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The Black Sand Beach

My brain could only form one word as if on an enormous billboard and that word was: emergency. I was going to die. I had to get out of the water.

I was 27 years old and surfing on the coast of El Salvador when my heart stopped. I had just finished my Master’s program a few months before, and was in the country doing volunteer work. My little brother came to visit for two weeks and we decided to head to La Libertad, on the ocean. That morning I was up early, taking in the buttery light on the Pacific foam and the black sand beach. I strapped the longboard to my ankle, tied my hair back, and began to paddle out. That was when trouble found me.

The waves at La Libertad are strong. And El Zonte, where we were staying, is not a swimming beach. The outward tide sucks the dark sand violently from under your feet, and as you try to wade out deep enough to start swimming, the breakers hurl volcanic rocks the size of grapefruits at your legs. All of the veteran surfers in the area had shins that were covered in large, white scars.

I’d only been on my board a few minutes when suddenly it was like someone was choking me. I dragged at the air in a panic and I felt my lungs expand, but something was very wrong. A terrible pain crackled outward from my chest and my vision darkened. I fell from the board and into the churning, cold water. A wave pushed me violently towards the shore, but the longboard - still tethered to me by the Velcro ankle strap – was sucked oceanward and yanked me back out again. My brain could only form one word as if on an enormous billboard and that word was: emergency. I was going to die. I had to get out of the water.

The next wave pushed me close enough to shore that I was thrown down onto sand. Still submerged, I managed to free my ankle as the surf thundered over me, spraying me with gravel. Another push and I was back on the beach. My heart was going so fast I can’t even call it pounding. It was a drumroll, a speeding car with the breaks cut, an out-of-control machine about to breach. I looked to where another surfer was walking towards me thirty yards away. I didn’t know a heart could beat so fast and still keep going. But the answer of course is that it can’t, and as I stood up to motion for help the world went softly dark while I was still on my feet. El Zonte means “the horizon”, and that is what I stared at as my vision extinguished, that long blinding strip of white. There was the beach, the waves, the buttery light glossing everything, and then nothing. Black.

When I came to, someone had performed CPR. My brother – summoned in from further out on the water – was slapping me in the face. Everywhere hurt, every cell. It had been better in the darkness, less painful. But I knew I had to stay – that was how I thought of it.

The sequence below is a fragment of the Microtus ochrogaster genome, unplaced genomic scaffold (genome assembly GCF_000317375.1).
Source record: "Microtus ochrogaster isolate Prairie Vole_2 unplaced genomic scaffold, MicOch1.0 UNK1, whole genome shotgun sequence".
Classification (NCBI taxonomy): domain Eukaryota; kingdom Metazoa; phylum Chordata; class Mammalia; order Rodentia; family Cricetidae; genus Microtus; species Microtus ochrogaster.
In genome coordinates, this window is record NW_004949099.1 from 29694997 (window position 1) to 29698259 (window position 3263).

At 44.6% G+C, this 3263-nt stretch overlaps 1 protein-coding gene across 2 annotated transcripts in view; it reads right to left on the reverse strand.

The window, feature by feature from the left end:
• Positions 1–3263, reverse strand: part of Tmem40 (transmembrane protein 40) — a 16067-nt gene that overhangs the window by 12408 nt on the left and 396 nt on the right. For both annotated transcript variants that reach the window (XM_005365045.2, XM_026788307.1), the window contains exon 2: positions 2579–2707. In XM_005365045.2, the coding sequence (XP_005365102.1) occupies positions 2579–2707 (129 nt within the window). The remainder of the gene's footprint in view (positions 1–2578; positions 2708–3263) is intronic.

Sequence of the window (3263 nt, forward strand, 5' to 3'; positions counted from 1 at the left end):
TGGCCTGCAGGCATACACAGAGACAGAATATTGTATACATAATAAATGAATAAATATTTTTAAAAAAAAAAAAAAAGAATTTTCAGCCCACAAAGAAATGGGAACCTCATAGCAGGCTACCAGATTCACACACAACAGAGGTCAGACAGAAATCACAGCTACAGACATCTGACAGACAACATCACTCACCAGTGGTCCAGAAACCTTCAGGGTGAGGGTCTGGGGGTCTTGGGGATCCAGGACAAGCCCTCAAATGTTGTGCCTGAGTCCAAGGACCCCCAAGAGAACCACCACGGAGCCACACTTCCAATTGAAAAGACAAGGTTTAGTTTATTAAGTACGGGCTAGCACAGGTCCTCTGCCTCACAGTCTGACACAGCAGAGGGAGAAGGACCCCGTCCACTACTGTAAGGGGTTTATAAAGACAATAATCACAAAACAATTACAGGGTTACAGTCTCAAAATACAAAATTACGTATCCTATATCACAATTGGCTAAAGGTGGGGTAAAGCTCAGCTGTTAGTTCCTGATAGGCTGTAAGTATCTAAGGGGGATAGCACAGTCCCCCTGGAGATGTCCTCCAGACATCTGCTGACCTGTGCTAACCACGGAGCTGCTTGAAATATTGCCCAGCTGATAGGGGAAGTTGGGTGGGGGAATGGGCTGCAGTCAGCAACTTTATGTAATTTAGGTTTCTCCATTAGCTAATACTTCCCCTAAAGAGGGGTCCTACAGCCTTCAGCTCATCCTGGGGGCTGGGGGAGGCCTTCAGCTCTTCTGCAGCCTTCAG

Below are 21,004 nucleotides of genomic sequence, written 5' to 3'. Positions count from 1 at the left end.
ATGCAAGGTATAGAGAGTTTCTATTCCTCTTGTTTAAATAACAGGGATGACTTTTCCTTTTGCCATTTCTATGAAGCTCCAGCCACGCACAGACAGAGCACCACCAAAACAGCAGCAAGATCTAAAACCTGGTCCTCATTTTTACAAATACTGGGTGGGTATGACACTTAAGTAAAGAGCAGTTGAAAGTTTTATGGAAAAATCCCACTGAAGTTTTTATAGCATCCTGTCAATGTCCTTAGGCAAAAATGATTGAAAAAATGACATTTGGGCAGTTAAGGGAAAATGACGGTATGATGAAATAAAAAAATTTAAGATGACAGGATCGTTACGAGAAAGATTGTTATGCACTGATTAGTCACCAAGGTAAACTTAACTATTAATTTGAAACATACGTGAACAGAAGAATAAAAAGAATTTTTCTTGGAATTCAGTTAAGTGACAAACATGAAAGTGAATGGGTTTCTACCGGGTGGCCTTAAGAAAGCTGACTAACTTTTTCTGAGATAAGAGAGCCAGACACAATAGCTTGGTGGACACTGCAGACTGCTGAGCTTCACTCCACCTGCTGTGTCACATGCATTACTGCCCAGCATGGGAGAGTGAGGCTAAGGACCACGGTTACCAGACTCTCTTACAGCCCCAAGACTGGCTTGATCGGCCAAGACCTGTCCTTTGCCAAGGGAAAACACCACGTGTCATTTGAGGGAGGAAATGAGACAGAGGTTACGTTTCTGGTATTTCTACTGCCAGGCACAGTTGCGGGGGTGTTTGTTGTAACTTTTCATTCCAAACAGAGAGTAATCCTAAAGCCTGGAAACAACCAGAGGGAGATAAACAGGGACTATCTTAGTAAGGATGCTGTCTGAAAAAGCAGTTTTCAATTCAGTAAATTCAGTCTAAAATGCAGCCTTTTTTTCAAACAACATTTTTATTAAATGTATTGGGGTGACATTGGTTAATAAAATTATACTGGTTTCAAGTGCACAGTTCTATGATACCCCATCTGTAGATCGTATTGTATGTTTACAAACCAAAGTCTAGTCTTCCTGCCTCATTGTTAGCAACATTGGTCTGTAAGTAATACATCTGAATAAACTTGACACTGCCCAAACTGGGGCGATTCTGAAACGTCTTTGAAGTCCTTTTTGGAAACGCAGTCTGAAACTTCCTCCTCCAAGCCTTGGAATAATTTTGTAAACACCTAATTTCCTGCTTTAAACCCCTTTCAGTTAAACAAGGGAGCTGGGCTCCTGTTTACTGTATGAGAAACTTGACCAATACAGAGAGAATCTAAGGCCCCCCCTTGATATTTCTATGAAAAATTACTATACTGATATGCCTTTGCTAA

“Keep me here, please keep me here,” I said. I didn’t mean El Zonte. I meant – living, here, in the world, in my life. There were people around me, people I recognized from the restaurant the night before, and a colleague from the village, and people I didn’t know. It seemed that everyone had a hand on me. Girls were crying. I later learned that when my heart stopped and oxygen failed to reach my brain I had had a series of seizures and was out for twenty minutes.

Someone brought a surfboard, a makeshift stretcher, and I was moved onto it and carried. There was no ambulance to call, so I was rushed to the hospital in San Salvador in someone’s station wagon. My brother and I usually express affection only through teasing or ridiculous voices, but during the whole ordeal he held my hand. They carried me through the hospital doors and everyone was staring. Who was this half-dead gringa in a red and blue string bikini, soaking wet and covered in dark sand? I looked like I’d come out of a ditch.

After a few days of tests, of fighting in Spanish with the nurses who wanted to give me mystery pills at all hours of the night, I got my diagnosis. And although I would see many doctors with conflicting theories over the next few years, that first diagnosis would prove correct. I have an electrical abnormality of the heart that no normal person has ever heard of. I looked at the charts, the EKG readouts, and I could see it; my heartbeat limping along the page with gaps in the rhythm all over the place, little pauses like a jump rope fallen slack.

I wish I could say it was a galvanizing moment, when I embraced my own fragility with love and respect. But it took me years to strike a balance between caution and challenge, between prudence and still living my life. All the plans I’d set for myself were washed away, gone in an instant. And it took me a long time to find my way again. I’ll never be wholly out of danger. But my heart, like the rest of me, does the best it can.

Summer Brennan is a freelance writer and artist. She lives in New York City.


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